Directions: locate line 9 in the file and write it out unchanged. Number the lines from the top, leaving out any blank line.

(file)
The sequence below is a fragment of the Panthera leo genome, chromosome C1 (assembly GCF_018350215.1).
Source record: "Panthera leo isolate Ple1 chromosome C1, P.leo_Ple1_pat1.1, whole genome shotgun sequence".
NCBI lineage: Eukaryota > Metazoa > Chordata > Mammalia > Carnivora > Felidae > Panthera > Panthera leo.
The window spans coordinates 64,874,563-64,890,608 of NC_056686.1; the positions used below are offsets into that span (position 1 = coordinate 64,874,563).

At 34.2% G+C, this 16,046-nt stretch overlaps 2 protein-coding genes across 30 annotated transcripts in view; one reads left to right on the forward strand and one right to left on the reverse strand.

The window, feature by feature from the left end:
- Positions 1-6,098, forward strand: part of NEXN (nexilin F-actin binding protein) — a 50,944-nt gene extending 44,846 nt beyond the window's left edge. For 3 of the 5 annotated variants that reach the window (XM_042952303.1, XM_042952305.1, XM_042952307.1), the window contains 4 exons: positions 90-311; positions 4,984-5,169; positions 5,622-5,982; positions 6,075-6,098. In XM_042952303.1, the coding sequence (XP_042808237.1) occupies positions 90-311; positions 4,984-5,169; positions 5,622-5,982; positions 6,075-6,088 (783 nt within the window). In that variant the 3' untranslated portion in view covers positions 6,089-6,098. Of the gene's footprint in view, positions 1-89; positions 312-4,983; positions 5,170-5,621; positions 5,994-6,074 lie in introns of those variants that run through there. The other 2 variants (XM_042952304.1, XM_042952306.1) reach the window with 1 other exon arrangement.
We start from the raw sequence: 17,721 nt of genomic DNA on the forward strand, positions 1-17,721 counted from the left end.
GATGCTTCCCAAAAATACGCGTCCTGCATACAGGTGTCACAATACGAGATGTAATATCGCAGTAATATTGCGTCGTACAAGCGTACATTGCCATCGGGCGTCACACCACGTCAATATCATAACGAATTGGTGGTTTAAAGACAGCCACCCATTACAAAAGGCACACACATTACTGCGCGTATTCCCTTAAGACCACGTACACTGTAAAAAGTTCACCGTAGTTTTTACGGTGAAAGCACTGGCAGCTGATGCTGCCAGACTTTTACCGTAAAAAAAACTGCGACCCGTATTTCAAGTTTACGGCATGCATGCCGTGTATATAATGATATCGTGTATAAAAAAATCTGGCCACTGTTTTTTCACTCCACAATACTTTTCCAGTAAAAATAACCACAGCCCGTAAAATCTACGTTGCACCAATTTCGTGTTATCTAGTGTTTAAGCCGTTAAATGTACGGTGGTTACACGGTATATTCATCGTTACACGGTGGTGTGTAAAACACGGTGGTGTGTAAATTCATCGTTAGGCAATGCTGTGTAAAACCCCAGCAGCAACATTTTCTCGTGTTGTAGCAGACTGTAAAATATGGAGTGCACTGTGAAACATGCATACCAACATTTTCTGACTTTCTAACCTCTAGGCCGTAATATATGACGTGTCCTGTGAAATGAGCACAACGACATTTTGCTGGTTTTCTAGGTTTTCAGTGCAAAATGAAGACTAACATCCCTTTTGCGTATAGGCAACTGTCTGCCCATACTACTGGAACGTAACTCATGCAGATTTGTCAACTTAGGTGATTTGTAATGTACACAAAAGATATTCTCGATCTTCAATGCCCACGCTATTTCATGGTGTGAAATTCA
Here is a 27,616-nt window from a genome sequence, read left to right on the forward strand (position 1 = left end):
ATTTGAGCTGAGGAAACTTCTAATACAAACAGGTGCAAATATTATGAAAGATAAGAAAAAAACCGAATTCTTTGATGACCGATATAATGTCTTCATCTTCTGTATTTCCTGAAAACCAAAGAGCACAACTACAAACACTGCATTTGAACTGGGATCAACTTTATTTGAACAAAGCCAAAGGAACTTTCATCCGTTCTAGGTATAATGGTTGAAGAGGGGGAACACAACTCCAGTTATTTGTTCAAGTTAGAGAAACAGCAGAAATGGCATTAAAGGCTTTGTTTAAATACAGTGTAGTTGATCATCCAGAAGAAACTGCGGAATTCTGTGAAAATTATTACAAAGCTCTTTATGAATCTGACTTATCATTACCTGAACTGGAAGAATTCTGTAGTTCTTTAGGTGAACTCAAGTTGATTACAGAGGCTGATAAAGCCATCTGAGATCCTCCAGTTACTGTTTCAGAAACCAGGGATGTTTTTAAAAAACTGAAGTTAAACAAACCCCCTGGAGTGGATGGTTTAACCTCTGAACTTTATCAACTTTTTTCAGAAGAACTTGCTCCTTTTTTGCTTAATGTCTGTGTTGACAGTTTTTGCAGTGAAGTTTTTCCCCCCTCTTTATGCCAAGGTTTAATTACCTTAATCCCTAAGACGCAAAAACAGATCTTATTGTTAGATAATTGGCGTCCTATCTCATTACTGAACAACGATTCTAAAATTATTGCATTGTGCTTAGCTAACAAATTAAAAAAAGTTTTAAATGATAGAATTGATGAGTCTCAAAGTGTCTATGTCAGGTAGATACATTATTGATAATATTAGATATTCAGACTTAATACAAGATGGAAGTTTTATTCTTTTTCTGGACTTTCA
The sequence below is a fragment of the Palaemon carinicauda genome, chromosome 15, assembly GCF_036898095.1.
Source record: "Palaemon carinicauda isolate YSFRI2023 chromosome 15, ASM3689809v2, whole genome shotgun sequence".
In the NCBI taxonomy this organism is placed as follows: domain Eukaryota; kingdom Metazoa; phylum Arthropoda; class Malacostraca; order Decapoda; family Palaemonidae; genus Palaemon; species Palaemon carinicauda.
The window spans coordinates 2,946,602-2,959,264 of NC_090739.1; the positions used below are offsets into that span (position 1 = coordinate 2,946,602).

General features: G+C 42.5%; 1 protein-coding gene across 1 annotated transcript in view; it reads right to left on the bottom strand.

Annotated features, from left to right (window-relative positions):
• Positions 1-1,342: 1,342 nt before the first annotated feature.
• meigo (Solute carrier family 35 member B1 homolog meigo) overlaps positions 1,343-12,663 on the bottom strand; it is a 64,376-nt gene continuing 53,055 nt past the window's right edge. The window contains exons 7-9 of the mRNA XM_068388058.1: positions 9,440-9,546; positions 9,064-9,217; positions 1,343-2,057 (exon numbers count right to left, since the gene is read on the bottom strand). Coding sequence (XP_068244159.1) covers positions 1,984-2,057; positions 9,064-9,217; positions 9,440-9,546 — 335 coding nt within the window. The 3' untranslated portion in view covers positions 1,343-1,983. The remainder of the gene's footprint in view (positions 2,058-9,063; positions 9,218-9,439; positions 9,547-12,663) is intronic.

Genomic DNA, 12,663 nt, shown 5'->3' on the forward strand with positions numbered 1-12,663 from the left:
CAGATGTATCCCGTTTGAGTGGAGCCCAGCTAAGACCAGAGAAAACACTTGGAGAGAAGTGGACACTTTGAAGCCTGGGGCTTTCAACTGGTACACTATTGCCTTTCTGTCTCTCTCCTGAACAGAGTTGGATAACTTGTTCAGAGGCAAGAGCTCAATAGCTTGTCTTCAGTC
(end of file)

GATGCTTCCCAAAAATACGCGTCCTGCATACAGGTGTCACAATACGAGATGTAATATCGCAGTAATATTGCGTCGTACAAGCGTACATTGCCATCGGGCGTCACACCACGTCAATATCATAACGAATTGGTGGTTTAAAGACAGCCACCCATTACAAAAGGCACACACATTACTGCGCGTATTCCCTTAAGACCACGTACACTGTAAAAAGTTCACCGTAGTTTTTACGGTGAAAGCACTGGCAGCTGATGCTGCCAGACTTTTACCGTAAAAAAAACTGCGACCCGTATTTCAAGTTTACGGCATGCATGCCGTGTATATAATGATATCGTGTATAAAAAAATCTGGCCACTGTTTTTTCACTCCACAATACTTTTCCAGTAAAAATAACCACAGCCCGTAAAATCTACGTTGCACCAATTTCGTGTTATCTAGTGTTTAAGCCGTTAAATGTACGGTGGTTACACGGTATATTCATCGTTACACGGTGGTGTGTAAAACACGGTGGTGTGTAAATTCATCGTTAGGCAATGCTGTGTAAAACCCCAGCAGCAACATTTTCTCGTGTTGTAGCAGACTGTAAAATATGGAGTGCACTGTGAAACATGCATACCAACATTTTCTGACTTTCTAACCTCTAGGCCGTAATATATGACGTGTCCTGTGAAATGAGCACAACGACATTTTGCTGGTTTTCTAGGTTTTCAGTGCAAAATGAAGACTAACATCCCTTTTGCGTATAGGCAACTGTCTGCCCATACTACTGGAACGTAACTCATGCAGATTTGTCAACTTAGGTGATTTGTAATGTACACAAAAGATATTCTCGATCTTCAATGCCCACGCTATTTCATGGTGTGAAATTCA